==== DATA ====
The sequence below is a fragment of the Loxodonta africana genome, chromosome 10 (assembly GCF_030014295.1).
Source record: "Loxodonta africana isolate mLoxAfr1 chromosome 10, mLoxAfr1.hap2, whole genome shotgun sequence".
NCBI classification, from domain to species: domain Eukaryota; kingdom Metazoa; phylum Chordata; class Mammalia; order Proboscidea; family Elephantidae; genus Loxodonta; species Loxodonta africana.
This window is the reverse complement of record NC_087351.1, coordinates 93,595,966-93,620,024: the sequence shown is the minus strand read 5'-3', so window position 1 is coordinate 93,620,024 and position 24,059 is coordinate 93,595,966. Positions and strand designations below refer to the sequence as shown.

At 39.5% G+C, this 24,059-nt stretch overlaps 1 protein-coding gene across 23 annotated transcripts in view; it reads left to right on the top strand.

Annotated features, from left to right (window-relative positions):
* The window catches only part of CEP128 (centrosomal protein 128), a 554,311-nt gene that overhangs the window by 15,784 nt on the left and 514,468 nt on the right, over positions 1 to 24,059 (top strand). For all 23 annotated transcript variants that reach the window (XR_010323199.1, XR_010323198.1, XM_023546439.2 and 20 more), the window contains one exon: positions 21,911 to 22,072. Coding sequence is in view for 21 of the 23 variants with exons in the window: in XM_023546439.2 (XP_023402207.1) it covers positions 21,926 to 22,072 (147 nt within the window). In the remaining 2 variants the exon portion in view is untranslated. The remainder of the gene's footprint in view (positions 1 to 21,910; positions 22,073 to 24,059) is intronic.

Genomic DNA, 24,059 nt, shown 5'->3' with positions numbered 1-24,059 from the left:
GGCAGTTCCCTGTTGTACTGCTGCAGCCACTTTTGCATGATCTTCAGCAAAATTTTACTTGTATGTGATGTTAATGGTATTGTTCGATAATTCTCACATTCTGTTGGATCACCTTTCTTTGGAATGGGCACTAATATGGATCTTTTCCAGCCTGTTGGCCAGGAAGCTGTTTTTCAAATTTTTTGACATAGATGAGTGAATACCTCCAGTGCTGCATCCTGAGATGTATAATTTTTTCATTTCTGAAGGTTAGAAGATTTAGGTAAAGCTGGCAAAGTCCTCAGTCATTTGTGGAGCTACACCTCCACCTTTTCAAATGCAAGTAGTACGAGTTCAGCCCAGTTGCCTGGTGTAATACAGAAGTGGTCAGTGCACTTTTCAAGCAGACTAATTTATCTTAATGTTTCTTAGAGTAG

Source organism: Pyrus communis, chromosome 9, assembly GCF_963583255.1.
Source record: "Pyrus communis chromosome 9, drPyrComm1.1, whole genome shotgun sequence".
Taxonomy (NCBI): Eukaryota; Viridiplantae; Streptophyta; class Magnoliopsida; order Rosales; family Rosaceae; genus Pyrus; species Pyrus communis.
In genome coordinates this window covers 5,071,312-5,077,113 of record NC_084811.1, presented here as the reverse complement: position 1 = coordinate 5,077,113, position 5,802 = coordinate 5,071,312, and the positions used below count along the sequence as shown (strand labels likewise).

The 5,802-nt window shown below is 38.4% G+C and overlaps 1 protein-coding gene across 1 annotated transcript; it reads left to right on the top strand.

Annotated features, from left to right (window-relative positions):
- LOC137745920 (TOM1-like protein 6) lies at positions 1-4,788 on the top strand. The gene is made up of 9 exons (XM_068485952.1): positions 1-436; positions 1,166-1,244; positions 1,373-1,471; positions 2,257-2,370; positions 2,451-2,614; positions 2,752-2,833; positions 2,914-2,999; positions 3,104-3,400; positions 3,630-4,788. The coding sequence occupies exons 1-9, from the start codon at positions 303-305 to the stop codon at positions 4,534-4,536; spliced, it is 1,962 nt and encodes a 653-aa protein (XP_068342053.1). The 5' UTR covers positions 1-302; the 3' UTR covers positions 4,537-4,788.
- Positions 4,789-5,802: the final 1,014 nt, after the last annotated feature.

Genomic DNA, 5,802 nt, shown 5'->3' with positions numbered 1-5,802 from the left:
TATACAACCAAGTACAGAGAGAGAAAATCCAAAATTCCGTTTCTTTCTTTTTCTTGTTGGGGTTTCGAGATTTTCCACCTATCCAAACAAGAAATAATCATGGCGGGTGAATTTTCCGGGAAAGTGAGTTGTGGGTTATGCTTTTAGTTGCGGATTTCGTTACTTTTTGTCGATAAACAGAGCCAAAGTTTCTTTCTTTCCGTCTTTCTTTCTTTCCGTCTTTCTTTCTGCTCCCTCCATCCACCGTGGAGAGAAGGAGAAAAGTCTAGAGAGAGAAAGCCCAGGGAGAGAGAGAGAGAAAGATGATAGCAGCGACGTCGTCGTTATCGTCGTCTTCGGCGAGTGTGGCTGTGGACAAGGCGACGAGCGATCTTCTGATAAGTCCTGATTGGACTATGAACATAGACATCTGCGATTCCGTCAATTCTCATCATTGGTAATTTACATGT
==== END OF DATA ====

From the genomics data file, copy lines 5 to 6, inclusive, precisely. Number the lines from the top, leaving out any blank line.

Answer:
At 39.5% G+C, this 24,059-nt stretch overlaps 1 protein-coding gene across 23 annotated transcripts in view; it reads left to right on the top strand.

Annotated features, from left to right (window-relative positions):